Credit and finance for MSMEs: “Having successfully weathered the pandemic blunt in both disbursals as also the number of accounts, Mudra now appears destined for higher glories benefitting the social fabric of the country through bringing financial freedom to fringe groups of women, minorities, SCs, STs, OBCs,” the report said.
Credit and finance for MSMEs: The number of loans up to Rs 10 lakh sanctioned and disbursed under Pradhan Mantri Mudra Yojana (PMMY) to micro and small enterprises recorded an all-time high growth in the financial year 2022-23, on the back of post-Covid demand from the country’s hinterlands. According to the data shared in an SBI Research on the scheme, the sanctioned loan volume reached a new high of 6.23 crores in FY23 from the earlier peak of 6.20 crores in FY20 that dropped to 5.07 crores in FY21 and began recovery with 5.37 crores loans sanctioned in FY22.
Likewise, the loan amount disbursed grew from Rs 3.31 crore in FY22 to Rs 4.50 crore in FY23 after declining to Rs 3.11 crore in FY21 from Rs 3.29 crore in FY20, data showed.
“The growth in the amount of loans disbursed averaged 33 per cent in the first three years but declined thereafter due to Covid. Again, disbursal increased by around 36 per cent in FY23, signalling return of animal spirits at the bottom of the pyramid of India Inc.,” the report authored by SBI’s Group Chief Economic Adviser Soumya Kanti Ghosh noted.
Moreover, the average ticket size of Mudra loans also nearly doubled in the last eight years from around Rs 38,000 in FY16 to approximately Rs 72,000 in FY23 with “encouraging trends” being seen in the disbursal of Tarun and Kishor variants of the scheme with higher loan limits addressing the “missing middle problem” in enterprises growth, the research added.
Mudra loans have been divided into three categories — Shishu loans of up to Rs 50,000, Kishore loans above Rs 50,000 and up to Rs 5 lakh, and Tarun loans above Rs 5 lakh and up to `10 lakh. About 40% of the total loans sanctioned under the MUDRA scheme come under the Shishu category.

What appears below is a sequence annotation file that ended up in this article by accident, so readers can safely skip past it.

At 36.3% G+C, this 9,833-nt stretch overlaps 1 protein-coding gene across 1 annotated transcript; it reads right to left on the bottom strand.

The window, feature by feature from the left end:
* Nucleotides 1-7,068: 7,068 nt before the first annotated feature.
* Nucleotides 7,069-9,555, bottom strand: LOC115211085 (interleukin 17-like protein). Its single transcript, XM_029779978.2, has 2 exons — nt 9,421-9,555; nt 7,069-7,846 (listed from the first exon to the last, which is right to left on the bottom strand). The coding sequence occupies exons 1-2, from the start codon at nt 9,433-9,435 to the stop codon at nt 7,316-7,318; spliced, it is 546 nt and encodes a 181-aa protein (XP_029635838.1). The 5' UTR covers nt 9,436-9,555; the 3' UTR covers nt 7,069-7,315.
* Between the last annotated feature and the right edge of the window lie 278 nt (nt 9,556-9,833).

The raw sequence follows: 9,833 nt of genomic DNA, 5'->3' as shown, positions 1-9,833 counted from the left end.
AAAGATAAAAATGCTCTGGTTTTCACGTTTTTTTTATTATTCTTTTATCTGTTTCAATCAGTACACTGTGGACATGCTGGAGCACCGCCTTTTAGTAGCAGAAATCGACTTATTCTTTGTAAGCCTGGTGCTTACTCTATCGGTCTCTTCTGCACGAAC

The loan volume share of the ‘Shishu’ variant reduced from 92.9 per cent in 2016 to 77.6 per cent in 2022 as the Kishore and Tarun variants expanded. The Kishore loan share grew from 5.9 per cent to 20.6 per cent while Tarun loans scaled from 1.2 per cent to 1.8 per cent during the said period.
The size of loans disbursed also jumped in the Kishore variant with a 40.2 per cent share in total Mudra disbursements in 2022 from 31.3 per cent in 2016 while Shishu loans disbursed had a share of 37.4 per cent in 2022, down from 45.8 per cent in 2016. Disbursement share in the Tarun category remained almost flat with a 22.9 per cent share in 2016 and a 22.3 per cent share in 2022.
The report noted that having successfully weathered the pandemic blunt in both disbursals as also the number of accounts, Mudra now appears destined for higher glories benefitting the social fabric of the country through bringing financial freedom to fringe groups of women, minorities, SCs, STs, OBCs as also fuelling new age entrepreneurship across manufacturing/services/trade.